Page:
SOUTH PORTLAND, Maine — Officials at Southern Maine Community College are preparing to review how they responded to Monday morning’s phoned-in bomb threat, which prompted them to evacuate their three campuses and cancel classes until 4 p.m., a college spokesman said.
The evacuation caused traffic tie-ups as more than 2,000 people used two roads to evacuate the main campus in South Portland. Several students who subscribed to text message alerts from the community college said they didn’t receive the notifications.
“We’re looking at everything,” said SMCC spokesman Matt Wickenheiser. “One of the bright sides is that this could be viewed as a very, very good training exercise. As a college, that’s where we go automatically. What can we learn from an incident like this?”
Wickenheiser said SMCC’s senior staff will meet Friday to review how the evacuation went and how they could improve responses to future emergency situations. SMCC staff also will meet with South Portland police for a similar review.
Law enforcement from four agencies — the South Portland and Portland police departments, Maine State Police and the Penobscot County Sheriff’s Office, which provided bomb-sniffing dogs — investigated the bomb scare, which was phoned in at 8:42 a.m. Monday. FBI agents and eight bomb-sniffing dogs also were part of the mix, Wickenheiser said.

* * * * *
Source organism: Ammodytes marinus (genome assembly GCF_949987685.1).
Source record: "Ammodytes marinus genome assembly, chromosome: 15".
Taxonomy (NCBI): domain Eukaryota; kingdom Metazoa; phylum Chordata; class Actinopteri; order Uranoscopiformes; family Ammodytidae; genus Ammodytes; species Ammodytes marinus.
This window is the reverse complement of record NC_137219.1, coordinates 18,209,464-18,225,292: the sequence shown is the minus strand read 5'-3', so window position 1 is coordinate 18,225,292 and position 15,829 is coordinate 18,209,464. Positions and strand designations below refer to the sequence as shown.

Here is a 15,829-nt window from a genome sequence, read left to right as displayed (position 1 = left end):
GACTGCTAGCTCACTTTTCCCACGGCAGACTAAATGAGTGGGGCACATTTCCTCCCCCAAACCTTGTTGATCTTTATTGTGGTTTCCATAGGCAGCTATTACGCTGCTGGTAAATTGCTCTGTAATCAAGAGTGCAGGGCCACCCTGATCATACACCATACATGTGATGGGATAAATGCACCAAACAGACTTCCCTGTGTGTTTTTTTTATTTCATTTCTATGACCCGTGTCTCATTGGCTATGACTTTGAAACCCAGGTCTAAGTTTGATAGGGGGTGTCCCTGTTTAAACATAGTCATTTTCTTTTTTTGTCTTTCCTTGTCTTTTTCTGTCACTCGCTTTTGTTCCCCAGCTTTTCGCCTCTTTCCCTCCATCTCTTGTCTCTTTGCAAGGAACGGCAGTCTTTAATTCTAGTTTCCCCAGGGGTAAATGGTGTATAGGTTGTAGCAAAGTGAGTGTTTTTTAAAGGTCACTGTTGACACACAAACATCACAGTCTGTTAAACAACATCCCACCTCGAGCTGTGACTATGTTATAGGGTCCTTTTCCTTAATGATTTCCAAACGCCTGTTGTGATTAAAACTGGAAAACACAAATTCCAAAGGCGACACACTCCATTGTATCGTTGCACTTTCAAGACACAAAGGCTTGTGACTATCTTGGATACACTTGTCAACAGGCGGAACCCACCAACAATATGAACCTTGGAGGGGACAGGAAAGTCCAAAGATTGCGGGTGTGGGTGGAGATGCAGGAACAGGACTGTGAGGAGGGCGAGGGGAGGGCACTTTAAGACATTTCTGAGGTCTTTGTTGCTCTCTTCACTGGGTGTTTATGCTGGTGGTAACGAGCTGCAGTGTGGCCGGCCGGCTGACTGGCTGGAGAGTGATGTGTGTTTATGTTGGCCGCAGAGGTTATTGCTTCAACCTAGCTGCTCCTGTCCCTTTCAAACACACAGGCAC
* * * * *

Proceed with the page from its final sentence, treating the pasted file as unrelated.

The evacuation order came at 9:30 a.m. and the South Portland campus was evacuated within about an hour, Wickenheiser said. Before ordering the evacuation, the dean who received the call had to notify other officials, he said, who then conferred with police on the right course of action.
While the threat concerned only the South Portland campus, college officials also evacuated SMCC campuses in Bath and Brunswick.
Lt. Frank Clark of the South Portland Police Department said the agency was following up on leads Tuesday and had no new information to report. Authorities on Monday said they couldn’t trace the origin of the call reporting the bomb threats and that the caller’s voice was disguised.
Students and others left comments on SMCC’s Facebook page, some complaining about the volume of traffic as officials attempted to evacuate the campus, others noting they didn’t receive text message alerts notifying them of the evacuation order and others calling for better campuswide notification in emergencies.
Wickenheiser said more than 3,000 people are signed up for SMCC’s text message alerts.
“We’re going to look at things like, how effective was the text messaging? How well did the on-campus radios work? How do we deal with traffic?” Wickenheiser said. “We’re getting some really good feedback.”
As for traffic, Wickenheiser said, it’s a complicated matter to evacuate more than 2,000 people from a campus located on a peninsula, accessible by only two roads.
“We’re on a peninsula, so we are geographically constrained with getting on and off,” he said.